A year ago, the country I live in swore in a leader who promised hope to a population that reveres the government’s executive office.
A year ago in the country that I hold citizenship to, the leader allowed the country’s government to shutdown for a month.
A month ago, in the country I hold citizenship to, the leader allowed the country’s government to shutdown again. This time for two months.
In both cases, dozens of potential laws died on the table.
In both cases the majority of the people’s representative’s felt the government was shutting down government to prevent debate.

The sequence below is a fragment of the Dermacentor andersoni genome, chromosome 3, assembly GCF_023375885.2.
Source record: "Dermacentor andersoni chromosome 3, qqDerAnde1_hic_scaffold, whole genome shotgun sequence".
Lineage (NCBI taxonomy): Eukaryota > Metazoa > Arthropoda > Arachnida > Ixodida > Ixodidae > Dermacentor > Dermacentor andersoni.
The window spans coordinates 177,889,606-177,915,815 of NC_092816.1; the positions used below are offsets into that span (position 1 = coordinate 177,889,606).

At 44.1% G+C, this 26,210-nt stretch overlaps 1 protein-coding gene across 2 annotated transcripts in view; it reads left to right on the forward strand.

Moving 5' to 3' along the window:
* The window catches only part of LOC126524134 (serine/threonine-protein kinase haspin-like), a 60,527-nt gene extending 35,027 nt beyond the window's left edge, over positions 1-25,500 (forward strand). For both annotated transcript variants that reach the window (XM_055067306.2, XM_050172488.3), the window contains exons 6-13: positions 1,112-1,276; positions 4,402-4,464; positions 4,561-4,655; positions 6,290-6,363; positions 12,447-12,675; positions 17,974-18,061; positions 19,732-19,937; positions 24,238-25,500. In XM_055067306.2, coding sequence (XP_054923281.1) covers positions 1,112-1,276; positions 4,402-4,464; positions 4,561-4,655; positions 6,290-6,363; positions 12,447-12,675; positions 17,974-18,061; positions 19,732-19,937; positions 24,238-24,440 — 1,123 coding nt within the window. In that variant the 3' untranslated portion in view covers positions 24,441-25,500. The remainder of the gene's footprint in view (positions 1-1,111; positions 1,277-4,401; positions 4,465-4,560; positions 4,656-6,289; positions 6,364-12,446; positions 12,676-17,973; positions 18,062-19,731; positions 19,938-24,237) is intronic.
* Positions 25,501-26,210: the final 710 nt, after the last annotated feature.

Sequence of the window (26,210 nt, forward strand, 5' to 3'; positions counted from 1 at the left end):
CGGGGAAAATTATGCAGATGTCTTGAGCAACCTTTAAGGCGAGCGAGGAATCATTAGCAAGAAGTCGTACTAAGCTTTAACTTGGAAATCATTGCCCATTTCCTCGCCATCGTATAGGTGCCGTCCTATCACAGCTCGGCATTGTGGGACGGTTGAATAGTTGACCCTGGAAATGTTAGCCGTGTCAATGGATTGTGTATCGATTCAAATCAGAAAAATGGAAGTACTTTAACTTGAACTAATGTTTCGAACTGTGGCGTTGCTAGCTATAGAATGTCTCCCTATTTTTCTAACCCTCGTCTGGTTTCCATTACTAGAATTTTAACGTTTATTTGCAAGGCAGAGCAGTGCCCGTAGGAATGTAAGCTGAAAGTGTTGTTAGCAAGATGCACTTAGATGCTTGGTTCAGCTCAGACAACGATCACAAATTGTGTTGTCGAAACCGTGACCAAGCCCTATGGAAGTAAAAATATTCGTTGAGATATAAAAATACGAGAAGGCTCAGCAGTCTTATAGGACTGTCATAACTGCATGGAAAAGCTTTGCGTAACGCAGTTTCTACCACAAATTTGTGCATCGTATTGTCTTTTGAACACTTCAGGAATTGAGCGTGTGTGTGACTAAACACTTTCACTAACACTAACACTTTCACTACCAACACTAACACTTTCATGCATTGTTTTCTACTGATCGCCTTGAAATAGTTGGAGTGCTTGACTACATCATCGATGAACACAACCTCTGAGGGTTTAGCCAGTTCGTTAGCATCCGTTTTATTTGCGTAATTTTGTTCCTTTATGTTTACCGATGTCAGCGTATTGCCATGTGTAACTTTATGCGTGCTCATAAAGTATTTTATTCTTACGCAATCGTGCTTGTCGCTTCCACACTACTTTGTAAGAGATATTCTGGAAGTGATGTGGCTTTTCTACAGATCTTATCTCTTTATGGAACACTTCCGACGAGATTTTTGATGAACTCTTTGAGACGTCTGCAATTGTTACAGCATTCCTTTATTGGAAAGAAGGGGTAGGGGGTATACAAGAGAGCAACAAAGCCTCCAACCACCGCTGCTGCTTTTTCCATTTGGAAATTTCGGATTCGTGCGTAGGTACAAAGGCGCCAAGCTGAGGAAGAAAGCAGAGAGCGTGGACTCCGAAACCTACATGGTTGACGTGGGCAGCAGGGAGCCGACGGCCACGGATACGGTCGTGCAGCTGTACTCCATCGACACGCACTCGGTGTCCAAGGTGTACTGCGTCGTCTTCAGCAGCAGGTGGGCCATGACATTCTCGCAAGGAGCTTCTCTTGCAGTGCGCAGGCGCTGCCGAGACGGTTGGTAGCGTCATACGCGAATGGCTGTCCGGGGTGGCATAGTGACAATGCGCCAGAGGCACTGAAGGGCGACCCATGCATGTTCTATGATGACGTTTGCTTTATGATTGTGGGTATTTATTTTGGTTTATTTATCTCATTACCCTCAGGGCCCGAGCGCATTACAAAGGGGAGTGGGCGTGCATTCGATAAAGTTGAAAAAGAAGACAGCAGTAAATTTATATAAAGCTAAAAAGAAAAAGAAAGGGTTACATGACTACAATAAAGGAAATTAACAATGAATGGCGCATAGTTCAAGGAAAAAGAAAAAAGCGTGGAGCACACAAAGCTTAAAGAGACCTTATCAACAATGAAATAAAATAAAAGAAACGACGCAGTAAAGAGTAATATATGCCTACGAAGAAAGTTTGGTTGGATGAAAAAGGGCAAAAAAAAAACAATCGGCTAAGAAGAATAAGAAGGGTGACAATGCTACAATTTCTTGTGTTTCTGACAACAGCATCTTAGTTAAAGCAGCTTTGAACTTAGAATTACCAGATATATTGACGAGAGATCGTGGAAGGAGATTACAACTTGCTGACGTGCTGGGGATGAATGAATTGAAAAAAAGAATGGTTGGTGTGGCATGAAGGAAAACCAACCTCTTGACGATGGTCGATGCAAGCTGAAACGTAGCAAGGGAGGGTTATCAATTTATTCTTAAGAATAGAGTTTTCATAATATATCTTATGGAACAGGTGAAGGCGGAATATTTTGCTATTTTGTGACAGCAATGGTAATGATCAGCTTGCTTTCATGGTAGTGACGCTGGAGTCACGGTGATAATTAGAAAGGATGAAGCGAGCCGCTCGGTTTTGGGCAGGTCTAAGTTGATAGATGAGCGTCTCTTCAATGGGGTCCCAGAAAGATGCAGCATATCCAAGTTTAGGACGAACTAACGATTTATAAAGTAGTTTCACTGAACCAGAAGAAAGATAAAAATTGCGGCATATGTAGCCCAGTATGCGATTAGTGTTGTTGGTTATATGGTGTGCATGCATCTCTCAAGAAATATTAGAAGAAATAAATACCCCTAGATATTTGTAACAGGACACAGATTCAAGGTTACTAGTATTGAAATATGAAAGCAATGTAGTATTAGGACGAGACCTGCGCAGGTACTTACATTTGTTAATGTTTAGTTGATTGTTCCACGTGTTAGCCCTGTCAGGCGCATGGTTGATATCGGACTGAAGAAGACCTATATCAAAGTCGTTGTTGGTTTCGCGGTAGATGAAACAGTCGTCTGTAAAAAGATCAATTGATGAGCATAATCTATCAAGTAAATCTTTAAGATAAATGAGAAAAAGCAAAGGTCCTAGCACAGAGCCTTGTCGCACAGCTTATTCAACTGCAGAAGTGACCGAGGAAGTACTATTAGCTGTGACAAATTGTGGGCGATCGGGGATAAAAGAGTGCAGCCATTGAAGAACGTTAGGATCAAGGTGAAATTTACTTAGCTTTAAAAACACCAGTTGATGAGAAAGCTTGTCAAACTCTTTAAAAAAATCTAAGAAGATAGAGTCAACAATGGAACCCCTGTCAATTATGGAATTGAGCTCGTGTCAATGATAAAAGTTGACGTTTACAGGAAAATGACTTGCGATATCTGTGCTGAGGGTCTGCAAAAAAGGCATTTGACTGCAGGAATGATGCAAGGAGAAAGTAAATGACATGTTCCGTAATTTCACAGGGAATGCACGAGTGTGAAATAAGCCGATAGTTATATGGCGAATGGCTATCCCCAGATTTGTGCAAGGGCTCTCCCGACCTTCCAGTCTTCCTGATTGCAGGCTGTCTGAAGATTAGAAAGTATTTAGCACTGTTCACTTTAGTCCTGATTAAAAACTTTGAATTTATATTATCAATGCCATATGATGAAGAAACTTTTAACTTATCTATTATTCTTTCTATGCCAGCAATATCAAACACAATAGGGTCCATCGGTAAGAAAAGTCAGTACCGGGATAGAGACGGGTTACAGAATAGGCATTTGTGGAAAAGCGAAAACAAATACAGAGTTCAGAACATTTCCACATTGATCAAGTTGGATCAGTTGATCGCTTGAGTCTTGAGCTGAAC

My personal beliefs about the motivation aside, these actions represent a complete betrayal of the intent of a parliamentary democracy. The defining advantage of the system is that the leader of the government is held accountable by the people (via their representatives) on a daily basis. By turning a prime minister’s role into one that mimics the executive authority of a president circumvents centuries of carefully established checks and balances. This repeated prorogation risks turning an admired democracy into a glorified puppet state.
As an ex-pat, I’m painfully aware of how powerless my voice is. The inability to affect change in my country of residence and my home land is a frustrating reality few native citizens can understand.
While clever hash tags and green avatars may feel like political action, it’s not. Democracy requires active participation, and for that, nothing beats a ballot in a box and feet on the street.